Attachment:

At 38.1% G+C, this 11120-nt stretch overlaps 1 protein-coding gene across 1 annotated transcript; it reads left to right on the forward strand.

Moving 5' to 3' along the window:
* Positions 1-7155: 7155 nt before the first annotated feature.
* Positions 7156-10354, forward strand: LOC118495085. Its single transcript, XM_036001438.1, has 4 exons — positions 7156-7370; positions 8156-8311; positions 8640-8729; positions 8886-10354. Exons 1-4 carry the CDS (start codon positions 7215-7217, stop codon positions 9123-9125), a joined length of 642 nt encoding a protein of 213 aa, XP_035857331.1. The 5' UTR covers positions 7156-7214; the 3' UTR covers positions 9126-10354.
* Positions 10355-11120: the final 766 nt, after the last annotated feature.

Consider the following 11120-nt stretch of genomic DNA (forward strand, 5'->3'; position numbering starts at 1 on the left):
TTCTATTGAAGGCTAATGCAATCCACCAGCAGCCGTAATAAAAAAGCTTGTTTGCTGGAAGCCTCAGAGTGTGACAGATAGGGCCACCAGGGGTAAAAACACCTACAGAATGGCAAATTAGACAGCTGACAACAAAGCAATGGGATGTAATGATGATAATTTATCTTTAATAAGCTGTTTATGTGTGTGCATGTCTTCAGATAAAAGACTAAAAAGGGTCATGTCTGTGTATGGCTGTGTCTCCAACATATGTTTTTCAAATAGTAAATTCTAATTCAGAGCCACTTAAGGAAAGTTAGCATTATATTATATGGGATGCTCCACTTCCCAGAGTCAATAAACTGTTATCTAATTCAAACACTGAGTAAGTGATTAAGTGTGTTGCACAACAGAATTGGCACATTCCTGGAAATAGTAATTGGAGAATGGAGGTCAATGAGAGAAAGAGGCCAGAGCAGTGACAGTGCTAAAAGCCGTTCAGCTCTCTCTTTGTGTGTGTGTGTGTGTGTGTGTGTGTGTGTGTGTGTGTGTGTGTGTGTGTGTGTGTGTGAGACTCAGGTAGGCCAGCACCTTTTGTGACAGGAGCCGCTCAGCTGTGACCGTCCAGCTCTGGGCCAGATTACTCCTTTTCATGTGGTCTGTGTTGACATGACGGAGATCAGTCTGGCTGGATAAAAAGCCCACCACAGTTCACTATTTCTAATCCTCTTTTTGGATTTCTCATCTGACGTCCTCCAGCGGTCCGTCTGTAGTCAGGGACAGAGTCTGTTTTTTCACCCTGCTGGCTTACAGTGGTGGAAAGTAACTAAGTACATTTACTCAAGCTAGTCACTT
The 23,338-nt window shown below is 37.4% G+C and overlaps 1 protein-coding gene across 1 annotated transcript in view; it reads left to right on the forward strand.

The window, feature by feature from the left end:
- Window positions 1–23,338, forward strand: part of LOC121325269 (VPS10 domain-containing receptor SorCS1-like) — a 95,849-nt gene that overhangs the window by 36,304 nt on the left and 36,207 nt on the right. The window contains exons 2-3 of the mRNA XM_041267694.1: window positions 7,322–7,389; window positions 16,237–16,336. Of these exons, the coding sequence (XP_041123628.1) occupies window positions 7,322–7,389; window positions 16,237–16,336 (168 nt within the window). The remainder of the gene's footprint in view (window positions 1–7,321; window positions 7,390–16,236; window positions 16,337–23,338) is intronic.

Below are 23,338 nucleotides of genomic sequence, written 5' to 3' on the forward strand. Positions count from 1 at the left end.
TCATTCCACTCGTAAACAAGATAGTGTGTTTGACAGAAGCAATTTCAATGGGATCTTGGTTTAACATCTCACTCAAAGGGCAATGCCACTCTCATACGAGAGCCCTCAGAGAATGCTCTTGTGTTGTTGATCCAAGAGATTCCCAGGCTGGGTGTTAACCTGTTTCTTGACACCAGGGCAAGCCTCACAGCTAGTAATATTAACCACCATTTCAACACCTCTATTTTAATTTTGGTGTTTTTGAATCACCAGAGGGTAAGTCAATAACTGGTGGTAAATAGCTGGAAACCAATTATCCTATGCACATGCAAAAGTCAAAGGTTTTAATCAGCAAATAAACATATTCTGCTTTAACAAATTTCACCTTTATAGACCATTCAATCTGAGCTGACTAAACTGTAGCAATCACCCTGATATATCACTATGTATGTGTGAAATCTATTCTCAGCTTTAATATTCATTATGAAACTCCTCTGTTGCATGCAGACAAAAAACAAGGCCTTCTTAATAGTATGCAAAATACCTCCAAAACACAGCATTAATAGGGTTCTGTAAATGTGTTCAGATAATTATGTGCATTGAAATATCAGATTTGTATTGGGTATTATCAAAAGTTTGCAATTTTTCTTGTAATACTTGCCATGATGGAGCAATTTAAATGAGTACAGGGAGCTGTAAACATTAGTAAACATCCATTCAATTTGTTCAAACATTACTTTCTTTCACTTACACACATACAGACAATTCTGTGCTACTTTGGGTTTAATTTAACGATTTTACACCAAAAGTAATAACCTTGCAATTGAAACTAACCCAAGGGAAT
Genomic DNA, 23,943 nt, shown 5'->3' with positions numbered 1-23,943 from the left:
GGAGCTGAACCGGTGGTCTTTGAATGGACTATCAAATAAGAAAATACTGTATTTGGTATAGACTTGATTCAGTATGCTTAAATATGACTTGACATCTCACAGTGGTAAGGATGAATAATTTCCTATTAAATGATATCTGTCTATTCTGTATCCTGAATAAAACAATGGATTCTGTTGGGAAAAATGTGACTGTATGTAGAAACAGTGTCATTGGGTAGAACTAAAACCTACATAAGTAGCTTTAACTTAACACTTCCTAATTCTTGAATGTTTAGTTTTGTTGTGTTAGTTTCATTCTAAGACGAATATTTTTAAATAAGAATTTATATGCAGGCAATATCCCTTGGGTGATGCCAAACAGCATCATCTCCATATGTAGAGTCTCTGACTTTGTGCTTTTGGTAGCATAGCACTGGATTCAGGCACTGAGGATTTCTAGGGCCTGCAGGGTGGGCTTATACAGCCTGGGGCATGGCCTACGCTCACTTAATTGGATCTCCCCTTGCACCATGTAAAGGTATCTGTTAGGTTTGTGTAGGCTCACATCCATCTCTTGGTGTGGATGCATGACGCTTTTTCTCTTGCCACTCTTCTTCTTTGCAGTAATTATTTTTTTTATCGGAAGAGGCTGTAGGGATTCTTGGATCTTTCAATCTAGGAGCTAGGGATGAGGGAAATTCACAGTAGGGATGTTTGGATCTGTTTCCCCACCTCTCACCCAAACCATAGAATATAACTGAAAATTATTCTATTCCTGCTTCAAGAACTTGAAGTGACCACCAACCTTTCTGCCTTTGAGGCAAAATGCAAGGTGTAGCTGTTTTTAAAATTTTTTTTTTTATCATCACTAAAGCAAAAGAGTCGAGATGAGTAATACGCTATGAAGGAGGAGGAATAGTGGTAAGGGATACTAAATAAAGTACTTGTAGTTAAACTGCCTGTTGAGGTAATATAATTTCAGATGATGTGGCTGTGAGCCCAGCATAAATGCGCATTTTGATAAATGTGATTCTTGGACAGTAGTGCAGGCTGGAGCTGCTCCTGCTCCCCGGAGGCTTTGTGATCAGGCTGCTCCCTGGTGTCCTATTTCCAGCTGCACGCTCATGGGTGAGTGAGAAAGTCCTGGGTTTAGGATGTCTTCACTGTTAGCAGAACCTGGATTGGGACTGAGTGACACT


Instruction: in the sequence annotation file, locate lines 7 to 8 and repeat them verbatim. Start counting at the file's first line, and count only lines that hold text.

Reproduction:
TTCTATTGAAGGCTAATGCAATCCACCAGCAGCCGTAATAAAAAAGCTTGTTTGCTGGAAGCCTCAGAGTGTGACAGATAGGGCCACCAGGGGTAAAAACACCTACAGAATGGCAAATTAGACAGCTGACAACAAAGCAATGGGATGTAATGATGATAATTTATCTTTAATAAGCTGTTTATGTGTGTGCATGTCTTCAGATAAAAGACTAAAAAGGGTCATGTCTGTGTATGGCTGTGTCTCCAACATATGTTTTTCAAATAGTAAATTCTAATTCAGAGCCACTTAAGGAAAGTTAGCATTATATTATATGGGATGCTCCACTTCCCAGAGTCAATAAACTGTTATCTAATTCAAACACTGAGTAAGTGATTAAGTGTGTTGCACAACAGAATTGGCACATTCCTGGAAATAGTAATTGGAGAATGGAGGTCAATGAGAGAAAGAGGCCAGAGCAGTGACAGTGCTAAAAGCCGTTCAGCTCTCTCTTTGTGTGTGTGTGTGTGTGTGTGTGTGTGTGTGTGTGTGTGTGTGTGTGTGTGTGTGTGTGAGACTCAGGTAGGCCAGCACCTTTTGTGACAGGAGCCGCTCAGCTGTGACCGTCCAGCTCTGGGCCAGATTACTCCTTTTCATGTGGTCTGTGTTGACATGACGGAGATCAGTCTGGCTGGATAAAAAGCCCACCACAGTTCACTATTTCTAATCCTCTTTTTGGATTTCTCATCTGACGTCCTCCAGCGGTCCGTCTGTAGTCAGGGACAGAGTCTGTTTTTTCACCCTGCTGGCTTACAGTGGTGGAAAGTAACTAAGTACATTTACTCAAGCTAGTCACTT
The 23,338-nt window shown below is 37.4% G+C and overlaps 1 protein-coding gene across 1 annotated transcript in view; it reads left to right on the forward strand.